Gone are the days when you could silently hate a rival or pursue a lawsuit behind closed doors, should they happen to harm you. In the world of social media, brands are vocal, not afraid to call out their competition and demand instant justice, all amidst the prying eyes of the public.
So, when Freshmenu, a storied food startup from Bangalore, was running ads on the keyword ‘Eatfresh’ on Google, Eatfresh (A close rival to Freshmenu) didn’t take kindly to it.
Now, Google runs sponsored ads on its search engine, along with a list of useful websites based on your search term. The advertiser chooses the keywords for which they want the search term to match to churn an ad. For most brands, choosing keywords within their category, and their own brand name is standard practice. Some even go as far as to choose a competitor’s brand name.
Ethical? Probably not. Illegal? No.
But mostly since all brands serve ads on their own keywords first, ultimately the chances of a brand churning an ad on its own keyword are higher than ranking on its competitor’s. (This is where good SEO comes in.)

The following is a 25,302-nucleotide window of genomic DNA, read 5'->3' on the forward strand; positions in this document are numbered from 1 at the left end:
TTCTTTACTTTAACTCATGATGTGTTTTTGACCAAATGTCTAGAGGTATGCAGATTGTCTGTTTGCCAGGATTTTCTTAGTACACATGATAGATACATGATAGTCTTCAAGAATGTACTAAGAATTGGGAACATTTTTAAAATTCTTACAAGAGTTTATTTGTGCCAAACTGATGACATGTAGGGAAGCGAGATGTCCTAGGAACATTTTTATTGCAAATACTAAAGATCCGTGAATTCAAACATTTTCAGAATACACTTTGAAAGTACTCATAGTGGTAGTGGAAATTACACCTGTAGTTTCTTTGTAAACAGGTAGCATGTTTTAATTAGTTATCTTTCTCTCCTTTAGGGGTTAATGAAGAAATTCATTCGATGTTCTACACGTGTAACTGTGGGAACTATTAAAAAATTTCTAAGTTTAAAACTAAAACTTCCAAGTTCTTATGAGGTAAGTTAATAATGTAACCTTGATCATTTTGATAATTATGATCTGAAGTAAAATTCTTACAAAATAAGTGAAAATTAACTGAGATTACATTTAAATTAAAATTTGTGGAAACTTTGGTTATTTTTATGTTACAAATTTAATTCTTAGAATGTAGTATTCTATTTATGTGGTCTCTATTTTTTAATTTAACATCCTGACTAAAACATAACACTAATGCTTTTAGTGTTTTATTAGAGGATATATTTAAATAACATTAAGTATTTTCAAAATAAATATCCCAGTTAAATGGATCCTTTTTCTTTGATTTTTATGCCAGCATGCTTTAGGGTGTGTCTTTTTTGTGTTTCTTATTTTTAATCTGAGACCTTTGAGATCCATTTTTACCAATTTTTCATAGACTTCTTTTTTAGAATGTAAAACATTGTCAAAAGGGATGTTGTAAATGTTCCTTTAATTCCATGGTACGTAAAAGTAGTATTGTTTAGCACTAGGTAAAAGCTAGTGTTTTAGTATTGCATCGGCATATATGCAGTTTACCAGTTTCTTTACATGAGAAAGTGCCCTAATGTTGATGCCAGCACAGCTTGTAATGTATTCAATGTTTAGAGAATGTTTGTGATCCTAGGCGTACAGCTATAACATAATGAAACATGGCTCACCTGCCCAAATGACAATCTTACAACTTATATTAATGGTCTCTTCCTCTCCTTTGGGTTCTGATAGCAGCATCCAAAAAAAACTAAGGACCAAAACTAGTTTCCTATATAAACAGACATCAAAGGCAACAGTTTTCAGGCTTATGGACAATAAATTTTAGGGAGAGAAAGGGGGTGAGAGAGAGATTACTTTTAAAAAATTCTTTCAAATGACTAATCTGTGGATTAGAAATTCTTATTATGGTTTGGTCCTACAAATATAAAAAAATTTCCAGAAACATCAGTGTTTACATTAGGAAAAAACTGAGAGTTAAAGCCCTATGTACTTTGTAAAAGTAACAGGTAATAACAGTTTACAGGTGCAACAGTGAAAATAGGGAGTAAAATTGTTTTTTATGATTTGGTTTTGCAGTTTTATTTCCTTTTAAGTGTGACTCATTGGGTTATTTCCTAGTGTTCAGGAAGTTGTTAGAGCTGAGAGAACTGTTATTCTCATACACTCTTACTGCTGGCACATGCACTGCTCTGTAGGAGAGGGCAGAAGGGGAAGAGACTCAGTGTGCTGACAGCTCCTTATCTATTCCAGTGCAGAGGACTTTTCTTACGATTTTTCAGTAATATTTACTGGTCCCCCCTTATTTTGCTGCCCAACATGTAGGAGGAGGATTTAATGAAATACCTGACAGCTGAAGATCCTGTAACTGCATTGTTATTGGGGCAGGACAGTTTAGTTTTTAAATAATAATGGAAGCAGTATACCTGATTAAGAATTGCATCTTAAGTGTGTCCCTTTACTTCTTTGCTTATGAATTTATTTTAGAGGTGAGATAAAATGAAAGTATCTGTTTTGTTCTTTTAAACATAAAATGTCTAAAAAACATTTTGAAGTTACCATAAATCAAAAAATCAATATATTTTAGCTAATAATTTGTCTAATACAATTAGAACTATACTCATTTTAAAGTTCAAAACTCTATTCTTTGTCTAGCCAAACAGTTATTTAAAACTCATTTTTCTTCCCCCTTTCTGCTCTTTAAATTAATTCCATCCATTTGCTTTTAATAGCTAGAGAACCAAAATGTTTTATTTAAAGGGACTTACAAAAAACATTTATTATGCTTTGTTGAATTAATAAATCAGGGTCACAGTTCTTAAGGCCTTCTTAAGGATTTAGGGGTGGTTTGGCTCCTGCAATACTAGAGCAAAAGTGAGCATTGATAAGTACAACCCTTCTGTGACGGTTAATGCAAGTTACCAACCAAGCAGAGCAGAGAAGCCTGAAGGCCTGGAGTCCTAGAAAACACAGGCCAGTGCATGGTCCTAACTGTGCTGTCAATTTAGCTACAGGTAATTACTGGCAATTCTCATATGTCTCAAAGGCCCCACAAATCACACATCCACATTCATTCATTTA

Google, oddly, does allow the use of competitor keywords under its trademarks policy. The only thing it does disallow is use of the keyword in the adtext.
So, when Freshmenu chose to trigger its ad on Google on the keyword “Eatfresh” and hence poaching the traffic meant to come to Eatfresh, the latter wasn’t pleased. The company posted a polite but biting tweet to Freshmenu asking it to “return its keyword”, followed with a screenshot of Freshmenu ranking first on the keyword ‘eatfresh’.
Apparently, this also happened with another food startup Innerchef, whose name Freshmenu had been using as a keyword and after a report by media website Inc42, decided to stop using Innerchef as a keyword.
However Freshmenu seems to have not relented on using Eatfresh as a keyword yet. We tried it ourselves, and indeed Freshmenu continues to serve ads on ‘Eatfresh’, while the other way around, not.
EatFresh and Freshmenu are both into providing ready-to-eat, chef-made gourmet meals, and compete closely, amidst a market chock-a-block with food startups.
It’s obvious the two are locked in a severe battle to capture a larger slice of the market in the city and in a scenario where brand loyalty is sparse, and good food is a Google search away, appearing at the top, at least on Google, makes all the difference.